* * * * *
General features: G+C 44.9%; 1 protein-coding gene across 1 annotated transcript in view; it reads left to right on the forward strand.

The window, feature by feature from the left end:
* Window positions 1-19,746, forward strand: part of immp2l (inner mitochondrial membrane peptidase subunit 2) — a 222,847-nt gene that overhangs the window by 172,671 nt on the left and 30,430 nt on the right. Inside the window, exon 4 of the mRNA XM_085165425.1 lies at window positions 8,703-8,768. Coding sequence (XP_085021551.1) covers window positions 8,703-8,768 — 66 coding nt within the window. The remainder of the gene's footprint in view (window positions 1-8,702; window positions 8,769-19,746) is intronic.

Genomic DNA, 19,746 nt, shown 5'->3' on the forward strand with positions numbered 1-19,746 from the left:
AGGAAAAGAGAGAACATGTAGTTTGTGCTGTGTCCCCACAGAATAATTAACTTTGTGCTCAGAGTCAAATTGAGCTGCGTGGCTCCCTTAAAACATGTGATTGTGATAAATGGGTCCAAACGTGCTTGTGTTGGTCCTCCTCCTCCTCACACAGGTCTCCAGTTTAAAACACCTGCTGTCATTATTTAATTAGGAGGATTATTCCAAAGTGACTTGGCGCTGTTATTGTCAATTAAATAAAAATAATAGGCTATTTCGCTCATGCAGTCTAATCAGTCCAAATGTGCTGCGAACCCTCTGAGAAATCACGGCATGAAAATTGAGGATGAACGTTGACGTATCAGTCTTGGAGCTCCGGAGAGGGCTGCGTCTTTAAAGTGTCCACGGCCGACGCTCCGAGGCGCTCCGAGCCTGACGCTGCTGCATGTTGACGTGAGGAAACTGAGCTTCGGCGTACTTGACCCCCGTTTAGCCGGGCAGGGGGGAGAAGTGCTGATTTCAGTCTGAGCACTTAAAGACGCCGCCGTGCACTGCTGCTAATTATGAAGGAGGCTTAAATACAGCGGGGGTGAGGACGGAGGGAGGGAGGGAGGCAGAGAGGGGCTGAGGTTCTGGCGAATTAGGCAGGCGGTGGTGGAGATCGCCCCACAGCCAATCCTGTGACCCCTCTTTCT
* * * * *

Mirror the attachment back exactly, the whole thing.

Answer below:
General features: G+C 44.9%; 1 protein-coding gene across 1 annotated transcript in view; it reads left to right on the forward strand.

The window, feature by feature from the left end:
* Window positions 1-19,746, forward strand: part of immp2l (inner mitochondrial membrane peptidase subunit 2) — a 222,847-nt gene that overhangs the window by 172,671 nt on the left and 30,430 nt on the right. Inside the window, exon 4 of the mRNA XM_085165425.1 lies at window positions 8,703-8,768. Coding sequence (XP_085021551.1) covers window positions 8,703-8,768 — 66 coding nt within the window. The remainder of the gene's footprint in view (window positions 1-8,702; window positions 8,769-19,746) is intronic.

Genomic DNA, 19,746 nt, shown 5'->3' on the forward strand with positions numbered 1-19,746 from the left:
AGGAAAAGAGAGAACATGTAGTTTGTGCTGTGTCCCCACAGAATAATTAACTTTGTGCTCAGAGTCAAATTGAGCTGCGTGGCTCCCTTAAAACATGTGATTGTGATAAATGGGTCCAAACGTGCTTGTGTTGGTCCTCCTCCTCCTCACACAGGTCTCCAGTTTAAAACACCTGCTGTCATTATTTAATTAGGAGGATTATTCCAAAGTGACTTGGCGCTGTTATTGTCAATTAAATAAAAATAATAGGCTATTTCGCTCATGCAGTCTAATCAGTCCAAATGTGCTGCGAACCCTCTGAGAAATCACGGCATGAAAATTGAGGATGAACGTTGACGTATCAGTCTTGGAGCTCCGGAGAGGGCTGCGTCTTTAAAGTGTCCACGGCCGACGCTCCGAGGCGCTCCGAGCCTGACGCTGCTGCATGTTGACGTGAGGAAACTGAGCTTCGGCGTACTTGACCCCCGTTTAGCCGGGCAGGGGGGAGAAGTGCTGATTTCAGTCTGAGCACTTAAAGACGCCGCCGTGCACTGCTGCTAATTATGAAGGAGGCTTAAATACAGCGGGGGTGAGGACGGAGGGAGGGAGGGAGGCAGAGAGGGGCTGAGGTTCTGGCGAATTAGGCAGGCGGTGGTGGAGATCGCCCCACAGCCAATCCTGTGACCCCTCTTTCT